Help Support Breast Cancer Awareness

The cancer journey is one of courage, strength and support, and what better way to say it than by wearing it! Help support women in their fight against breast cancer by rocking pink this October - because no one fights alone!

All proceeds support the White-Wilson Community Foundation's Women's Health Initiative and provide life saving care to local women in need!

ORDERS DUE BY SEPTEMBER 22ND FOR GUARANTEED SIZE AND DELIVERY BY OCTOBER 2ND. SHIRTS CAN BE PICKED UP AFTER OCTOBER 2ND.

Order Form

Download, complete and mail your order form to White-Wilson Medical Center. Make all checks payable to White-Wilson Community Foundation. Click here to download form.

Order and Pay Online

You can purchase your shirts using most credit cards through PayPal! Just choose the quantity and size of shirt(s) that you would like to order. Processing fees apply.


Short Sleeve
$15.00

XXL & 3XL
$17.00

 

Select Size


Long Sleeve
$20.00

XXL & 3XL
$22.00

 

Select Size


The Facts About Breast Cancer

  • Breast cancer is a malignant tumor that begins in the breast. A malignant tumor can invade surrounding tissues or spread to other areas of the body. Mammography is the single most effective method of early detection, since it can identify cancer several years before physical symptoms develop.

  • Breast cancer is the most common cancer among American women, except for skin cancers. About 1 in 8 (12%) women in the US will develop invasive breast cancer during their lifetime.

  • About 226,870 new cases of invasive breast cancer are diagnosed in women each year.

  • About 63,300 new cases of carcinoma in situ (CIS) are diagnosed (CIS is non-invasive and is the earliest form of breast cancer) each year.

  • Breast cancer is the second leading cause of cancer death in women, exceeded only by lung cancer.

  • Death rates from breast cancer have been declining since about 1990, with larger decreases in women younger than 50. These decreases are believed to be the result of earlier detection through screening and increased awareness, as well as improved treatment.

  • At this time there are more than 2.9 million breast cancer survivors in the United States. (This includes women still being treated and those who have completed treatment.)

  • Breast cancer incidence and death rates generally increase with age.

  • Men are generally at low risk for developing breast cancer; however, they should report any change in their breasts to a physician.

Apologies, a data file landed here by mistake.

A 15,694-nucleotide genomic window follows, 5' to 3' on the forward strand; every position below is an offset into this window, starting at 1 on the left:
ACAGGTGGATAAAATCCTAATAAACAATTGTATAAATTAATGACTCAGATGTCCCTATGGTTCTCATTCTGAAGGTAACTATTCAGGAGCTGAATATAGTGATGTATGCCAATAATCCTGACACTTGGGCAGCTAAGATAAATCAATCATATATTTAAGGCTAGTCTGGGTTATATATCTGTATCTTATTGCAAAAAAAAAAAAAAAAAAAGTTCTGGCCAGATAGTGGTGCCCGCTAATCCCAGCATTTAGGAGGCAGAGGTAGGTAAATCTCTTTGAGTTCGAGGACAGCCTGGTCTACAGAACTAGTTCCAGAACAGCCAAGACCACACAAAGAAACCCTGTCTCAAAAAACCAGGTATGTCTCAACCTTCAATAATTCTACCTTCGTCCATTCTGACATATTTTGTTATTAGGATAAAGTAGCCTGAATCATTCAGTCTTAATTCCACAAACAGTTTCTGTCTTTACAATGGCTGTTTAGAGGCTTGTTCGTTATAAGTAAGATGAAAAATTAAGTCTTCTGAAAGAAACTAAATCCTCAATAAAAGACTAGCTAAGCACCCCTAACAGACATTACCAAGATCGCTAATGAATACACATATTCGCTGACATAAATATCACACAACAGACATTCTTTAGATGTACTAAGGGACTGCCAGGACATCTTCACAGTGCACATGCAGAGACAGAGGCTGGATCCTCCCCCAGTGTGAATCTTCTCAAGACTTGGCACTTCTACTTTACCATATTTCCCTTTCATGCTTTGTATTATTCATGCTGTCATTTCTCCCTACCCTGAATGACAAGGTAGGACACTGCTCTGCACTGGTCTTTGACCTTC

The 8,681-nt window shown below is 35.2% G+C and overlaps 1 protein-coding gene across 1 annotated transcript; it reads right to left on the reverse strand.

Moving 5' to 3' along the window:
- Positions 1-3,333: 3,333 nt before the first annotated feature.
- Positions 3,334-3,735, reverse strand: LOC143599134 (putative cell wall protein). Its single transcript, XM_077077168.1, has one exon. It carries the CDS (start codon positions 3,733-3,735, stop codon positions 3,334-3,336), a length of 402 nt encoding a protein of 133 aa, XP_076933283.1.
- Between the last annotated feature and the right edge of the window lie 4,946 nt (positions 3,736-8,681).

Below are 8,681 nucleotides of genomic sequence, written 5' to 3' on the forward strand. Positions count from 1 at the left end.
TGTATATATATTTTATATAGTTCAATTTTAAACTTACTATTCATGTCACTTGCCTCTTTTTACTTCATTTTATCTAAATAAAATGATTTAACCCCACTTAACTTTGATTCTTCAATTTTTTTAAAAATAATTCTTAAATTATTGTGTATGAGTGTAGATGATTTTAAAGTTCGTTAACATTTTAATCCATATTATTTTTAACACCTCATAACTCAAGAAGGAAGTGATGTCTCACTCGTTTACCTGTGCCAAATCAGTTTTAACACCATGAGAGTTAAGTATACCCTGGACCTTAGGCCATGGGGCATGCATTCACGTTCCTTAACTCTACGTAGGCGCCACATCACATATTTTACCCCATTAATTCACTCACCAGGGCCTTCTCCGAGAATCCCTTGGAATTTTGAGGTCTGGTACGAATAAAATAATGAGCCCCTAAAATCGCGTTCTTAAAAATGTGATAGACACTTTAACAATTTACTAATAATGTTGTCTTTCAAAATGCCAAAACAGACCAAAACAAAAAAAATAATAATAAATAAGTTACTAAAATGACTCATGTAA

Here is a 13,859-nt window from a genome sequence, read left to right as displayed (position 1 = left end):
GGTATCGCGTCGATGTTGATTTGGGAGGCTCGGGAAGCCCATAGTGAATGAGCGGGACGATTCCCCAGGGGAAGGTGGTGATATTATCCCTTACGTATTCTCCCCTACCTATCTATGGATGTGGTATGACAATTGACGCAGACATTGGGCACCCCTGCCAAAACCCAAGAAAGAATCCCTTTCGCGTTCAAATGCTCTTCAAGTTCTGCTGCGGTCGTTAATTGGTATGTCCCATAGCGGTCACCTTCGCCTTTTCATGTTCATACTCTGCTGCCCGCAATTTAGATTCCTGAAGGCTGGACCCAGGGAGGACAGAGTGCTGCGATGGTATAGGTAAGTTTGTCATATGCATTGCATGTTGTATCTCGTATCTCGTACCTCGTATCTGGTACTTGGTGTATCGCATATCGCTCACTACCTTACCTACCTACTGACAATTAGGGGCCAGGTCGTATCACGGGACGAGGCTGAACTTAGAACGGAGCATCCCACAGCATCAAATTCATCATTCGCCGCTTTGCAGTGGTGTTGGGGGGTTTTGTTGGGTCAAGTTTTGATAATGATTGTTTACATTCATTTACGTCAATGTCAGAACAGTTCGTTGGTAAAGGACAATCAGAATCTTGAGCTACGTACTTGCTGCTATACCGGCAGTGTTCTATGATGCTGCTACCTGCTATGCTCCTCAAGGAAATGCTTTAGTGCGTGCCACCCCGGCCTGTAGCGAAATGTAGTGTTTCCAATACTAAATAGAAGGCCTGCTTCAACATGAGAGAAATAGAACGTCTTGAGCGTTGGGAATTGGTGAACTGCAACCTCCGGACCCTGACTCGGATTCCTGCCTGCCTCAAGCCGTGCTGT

• Ninety-five percent of new cases and 97% of breast cancer deaths occurred in women 40 years of age and older.

  • Family History - While 70 to 80 percent of the women who get breast cancer do not have a family history, having a mother, sister, or daughter with breast cancer about doubles a woman's risk.

  • Genetic Risk Factors - Women with mutations in either the BRCA1 or BRCA2 gene changes have up to an 80 percent chance of getting breast cancer during their lifetimes.

  • Previous Radiation - Women who have had radiation treatment to the chest area (as treatment for another cancer) earlier in life have a greatly increased risk of breast cancer.

  • The percentage of female breast cancer cases diagnosed at an early, more treatable stage, in Florida has increased 25% in the past 20 years. Reported screening rates were higher among Floridians but are now similar to screening rates reported nationally.

  • Breast cancer is classified by stages I-IV which are characterized by local, regional (which may include a few auxillary lymph nodes), or distant disease. Treatment is more successful when breast cancer is discovered in the early stages.

  • The breast cancer five-year survival rate is 98% for localized disease, 84% for regional disease, and 27% for distant disease.

There are also risk factors you can control:

  • Lactation - Breast feeding lowers a woman's risk.

  • Woman's Age with First Child - Having your first child before age 30 can lower your risk.

  • Avoid Hormone Replacement Therapy - Postmenopausal women who take combined estrogen and progesterone hormone therapy have an increased risk of breast cancer.

  • Minimize Alcohol Intake - Women who drink two to five drinks per day have about one and one half times greater risk of breast cancer than women who do not drink.

  • Maintain a Healthy Weight - The link between weight and breast cancer is complex but there is an increased risk of breast cancer for those who are overweight or obese.

Sources: Cancer.org and Florida Department of Health